Last week, BASF said it would stop seeking European regulatory approval for three genetically modified (GM) potato varieties, citing ‘uncertainty in the regulatory environment’. After a decade of research, it’s going elsewhere.
It was a decision welcomed by anti-GM campaigners. Jubilation exploded on various internet forums. But I think it’s a sad indictment of the scientific climate in Europe, when a company that’s invested millions to produce potatoes that are resistant to late blight – a major potato crop disease – is driven out of Europe because regulators can’t decide what to do about divisions in public and political opinion.
In the balance
Genetic engineering shouldn’t be a political issue, no matter how much sci-fi-sensitive individuals might be reminded of the plot from The Day of the Triffids. Plants can be engineered in many ways, and their potential benefits should be balanced with an assessment of their potential detriments – no matter what the technology.
Meanwhile, new GM crops are carefully considered by safety assessors around the world, including by the European Food Safety Authority (EFSA), which, if you’ve been paying attention to its work on health claims, has an excellent record of telling the industry to go back to the drawing board if the science isn’t solid enough.
From my perspective, the reaction from many people on internet forums underlines the need for better science education, not necessarily around genetic engineering, but in order to be better critical consumers of scientific knowledge. In other words, don’t believe everything you’re told.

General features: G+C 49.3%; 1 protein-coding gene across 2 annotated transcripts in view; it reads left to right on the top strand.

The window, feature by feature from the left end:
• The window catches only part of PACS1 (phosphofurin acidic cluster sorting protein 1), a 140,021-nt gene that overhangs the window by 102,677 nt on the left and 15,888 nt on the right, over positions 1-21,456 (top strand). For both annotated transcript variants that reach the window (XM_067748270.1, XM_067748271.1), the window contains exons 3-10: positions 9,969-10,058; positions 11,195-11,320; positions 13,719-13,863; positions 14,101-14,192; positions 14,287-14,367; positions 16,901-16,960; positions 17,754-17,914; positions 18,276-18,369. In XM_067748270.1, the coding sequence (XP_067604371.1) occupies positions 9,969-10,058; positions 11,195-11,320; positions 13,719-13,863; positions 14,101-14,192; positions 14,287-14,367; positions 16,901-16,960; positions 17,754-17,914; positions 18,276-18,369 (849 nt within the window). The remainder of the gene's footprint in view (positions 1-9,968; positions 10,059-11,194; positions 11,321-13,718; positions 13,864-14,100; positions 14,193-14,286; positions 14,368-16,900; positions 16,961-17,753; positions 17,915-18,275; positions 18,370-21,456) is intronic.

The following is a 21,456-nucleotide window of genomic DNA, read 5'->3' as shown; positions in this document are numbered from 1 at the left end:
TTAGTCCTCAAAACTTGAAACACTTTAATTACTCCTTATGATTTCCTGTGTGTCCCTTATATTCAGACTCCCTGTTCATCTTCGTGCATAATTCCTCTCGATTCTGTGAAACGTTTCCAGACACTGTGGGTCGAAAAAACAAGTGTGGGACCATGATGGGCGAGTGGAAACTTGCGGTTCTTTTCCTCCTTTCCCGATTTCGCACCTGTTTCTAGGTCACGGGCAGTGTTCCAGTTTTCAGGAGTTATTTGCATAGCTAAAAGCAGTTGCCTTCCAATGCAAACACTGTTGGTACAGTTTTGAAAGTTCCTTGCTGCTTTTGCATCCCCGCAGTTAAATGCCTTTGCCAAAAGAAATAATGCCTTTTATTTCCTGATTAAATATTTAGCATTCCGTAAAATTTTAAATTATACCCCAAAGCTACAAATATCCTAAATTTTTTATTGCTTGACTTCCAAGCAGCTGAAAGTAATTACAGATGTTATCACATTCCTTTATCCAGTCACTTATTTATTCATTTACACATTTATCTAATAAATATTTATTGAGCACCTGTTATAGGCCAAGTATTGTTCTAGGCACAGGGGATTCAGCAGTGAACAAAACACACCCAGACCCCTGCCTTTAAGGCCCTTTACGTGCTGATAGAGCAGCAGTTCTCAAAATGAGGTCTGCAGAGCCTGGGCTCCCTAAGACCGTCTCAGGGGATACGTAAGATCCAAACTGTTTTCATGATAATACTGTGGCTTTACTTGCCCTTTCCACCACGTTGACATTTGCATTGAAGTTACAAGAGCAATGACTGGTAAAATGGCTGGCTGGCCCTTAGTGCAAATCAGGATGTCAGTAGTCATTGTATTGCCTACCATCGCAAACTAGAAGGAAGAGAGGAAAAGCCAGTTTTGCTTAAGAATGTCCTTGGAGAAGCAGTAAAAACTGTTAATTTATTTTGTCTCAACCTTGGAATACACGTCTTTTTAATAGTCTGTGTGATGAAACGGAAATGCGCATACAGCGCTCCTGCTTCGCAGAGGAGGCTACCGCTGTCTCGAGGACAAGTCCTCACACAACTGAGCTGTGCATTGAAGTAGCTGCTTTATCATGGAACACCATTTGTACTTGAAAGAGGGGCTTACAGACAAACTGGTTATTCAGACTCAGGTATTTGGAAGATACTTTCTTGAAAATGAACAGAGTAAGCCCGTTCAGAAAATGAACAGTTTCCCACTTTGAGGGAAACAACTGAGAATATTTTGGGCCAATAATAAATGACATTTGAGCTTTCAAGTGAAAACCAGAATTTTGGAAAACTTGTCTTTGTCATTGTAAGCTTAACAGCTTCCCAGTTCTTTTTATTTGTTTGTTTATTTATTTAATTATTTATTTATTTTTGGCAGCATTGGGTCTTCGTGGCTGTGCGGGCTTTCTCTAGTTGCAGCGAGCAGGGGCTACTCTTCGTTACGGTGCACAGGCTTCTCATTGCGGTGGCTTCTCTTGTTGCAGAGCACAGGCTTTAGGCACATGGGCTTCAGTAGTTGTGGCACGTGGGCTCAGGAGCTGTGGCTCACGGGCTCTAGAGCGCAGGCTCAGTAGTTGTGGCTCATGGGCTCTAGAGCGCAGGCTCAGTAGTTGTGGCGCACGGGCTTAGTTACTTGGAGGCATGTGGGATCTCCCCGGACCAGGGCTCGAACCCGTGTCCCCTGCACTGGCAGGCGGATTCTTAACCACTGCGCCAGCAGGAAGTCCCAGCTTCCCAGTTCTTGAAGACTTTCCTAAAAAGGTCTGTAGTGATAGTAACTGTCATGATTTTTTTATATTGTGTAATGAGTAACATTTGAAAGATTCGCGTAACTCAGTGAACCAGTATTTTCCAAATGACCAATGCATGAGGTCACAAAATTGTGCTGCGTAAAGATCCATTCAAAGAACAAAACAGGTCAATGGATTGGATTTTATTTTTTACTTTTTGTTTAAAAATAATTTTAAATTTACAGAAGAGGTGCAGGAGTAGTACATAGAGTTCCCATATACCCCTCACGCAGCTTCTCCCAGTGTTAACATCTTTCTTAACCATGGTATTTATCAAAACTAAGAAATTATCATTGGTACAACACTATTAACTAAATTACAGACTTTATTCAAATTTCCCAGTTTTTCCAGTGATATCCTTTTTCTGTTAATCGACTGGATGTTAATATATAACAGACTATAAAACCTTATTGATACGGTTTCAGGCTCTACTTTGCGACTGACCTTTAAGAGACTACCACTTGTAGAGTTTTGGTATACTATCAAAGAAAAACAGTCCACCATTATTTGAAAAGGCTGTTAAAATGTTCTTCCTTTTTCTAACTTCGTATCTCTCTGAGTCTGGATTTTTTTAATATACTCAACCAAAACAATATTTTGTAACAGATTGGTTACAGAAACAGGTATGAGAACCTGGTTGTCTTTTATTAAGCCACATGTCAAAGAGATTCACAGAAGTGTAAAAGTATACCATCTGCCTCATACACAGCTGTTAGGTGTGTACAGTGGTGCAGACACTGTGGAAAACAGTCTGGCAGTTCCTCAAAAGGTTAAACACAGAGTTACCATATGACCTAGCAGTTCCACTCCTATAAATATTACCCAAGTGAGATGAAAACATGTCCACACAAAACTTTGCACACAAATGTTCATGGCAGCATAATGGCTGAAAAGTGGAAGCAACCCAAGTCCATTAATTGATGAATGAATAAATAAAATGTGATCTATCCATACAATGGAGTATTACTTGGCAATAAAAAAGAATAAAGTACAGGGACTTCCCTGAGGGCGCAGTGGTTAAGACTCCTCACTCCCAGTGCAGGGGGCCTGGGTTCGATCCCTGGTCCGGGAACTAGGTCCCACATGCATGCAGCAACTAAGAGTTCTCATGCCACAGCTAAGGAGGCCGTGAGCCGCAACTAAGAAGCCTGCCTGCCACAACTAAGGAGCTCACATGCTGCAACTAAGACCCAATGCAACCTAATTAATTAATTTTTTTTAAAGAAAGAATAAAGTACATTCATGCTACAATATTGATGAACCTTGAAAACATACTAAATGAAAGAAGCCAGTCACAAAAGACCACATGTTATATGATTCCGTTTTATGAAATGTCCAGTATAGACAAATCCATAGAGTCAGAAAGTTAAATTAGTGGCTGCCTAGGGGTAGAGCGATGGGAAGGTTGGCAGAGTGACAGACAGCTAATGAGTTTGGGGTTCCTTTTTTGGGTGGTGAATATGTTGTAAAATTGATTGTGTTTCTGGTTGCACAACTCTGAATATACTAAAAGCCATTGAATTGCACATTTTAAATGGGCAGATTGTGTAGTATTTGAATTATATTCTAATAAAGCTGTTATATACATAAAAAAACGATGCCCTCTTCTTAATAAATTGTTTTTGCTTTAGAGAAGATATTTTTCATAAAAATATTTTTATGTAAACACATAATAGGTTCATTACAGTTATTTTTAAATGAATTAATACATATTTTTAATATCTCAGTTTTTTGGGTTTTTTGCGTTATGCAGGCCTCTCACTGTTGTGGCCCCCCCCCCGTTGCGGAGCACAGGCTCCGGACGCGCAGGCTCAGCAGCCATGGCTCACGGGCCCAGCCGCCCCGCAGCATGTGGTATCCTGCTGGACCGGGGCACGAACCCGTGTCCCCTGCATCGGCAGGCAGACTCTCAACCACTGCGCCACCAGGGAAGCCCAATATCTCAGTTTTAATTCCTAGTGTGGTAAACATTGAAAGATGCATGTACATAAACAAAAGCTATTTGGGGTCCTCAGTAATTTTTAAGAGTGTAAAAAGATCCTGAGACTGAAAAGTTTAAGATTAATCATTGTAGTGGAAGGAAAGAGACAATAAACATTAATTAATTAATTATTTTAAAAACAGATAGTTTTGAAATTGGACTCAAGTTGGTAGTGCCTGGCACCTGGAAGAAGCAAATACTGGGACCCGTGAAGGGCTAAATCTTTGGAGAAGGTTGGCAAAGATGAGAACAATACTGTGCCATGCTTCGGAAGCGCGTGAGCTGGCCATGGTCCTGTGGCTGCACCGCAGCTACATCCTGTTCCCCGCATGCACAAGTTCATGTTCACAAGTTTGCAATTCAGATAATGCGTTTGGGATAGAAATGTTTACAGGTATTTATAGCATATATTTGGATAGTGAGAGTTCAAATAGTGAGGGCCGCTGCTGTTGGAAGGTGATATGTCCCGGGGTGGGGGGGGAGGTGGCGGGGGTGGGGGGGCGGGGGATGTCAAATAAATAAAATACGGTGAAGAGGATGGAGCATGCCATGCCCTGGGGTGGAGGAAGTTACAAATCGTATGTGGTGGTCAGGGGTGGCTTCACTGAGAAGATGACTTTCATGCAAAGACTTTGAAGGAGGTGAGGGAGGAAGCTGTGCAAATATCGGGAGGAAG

Some of the GM conversations I’ve followed over the past week have included phrases like “toxic genes”, “plants that have their genes manipulated to include a pesticide”, and the cartoonish “Frankenfood”. These are inaccuracies at best. Nevertheless, it is the blanket negative viewpoint about all GM foods that bothers me most, one that fails to consider application of the technology.
Opposing GM crops because of the technology itself makes as much sense to me as forsaking computers for fear of a Terminator-type scenario. The machines might stilltake over the world.
Problems with GM
Do I think there are concerning issues in GM agriculture? Absolutely. I don’t like that some companies restrict farmers from saving their seeds from one harvest for the next, or that there is a relatively small number of companies in charge of a large and growing chunk of the food supply.
However, these are concerns that can, and should, be dealt with through legal mechanisms. They are concerns that are independent from safety. Crop safety should be left to highly specialised scientific experts.
I’m not one of them, so I say, no, I am not explicitly anti-GM. Nor am I explicitly pro-GM. I don’t see why I should be either.
P.S. Eating is risky. Certain applications of genetic modification may be risky too. But I also think it is risky to close a door on a whole area of research and innovation.
Since some readers are sure to ask, here’s a list of about 600 studies from peer-reviewed publications that analyse the relative risks of GM crops.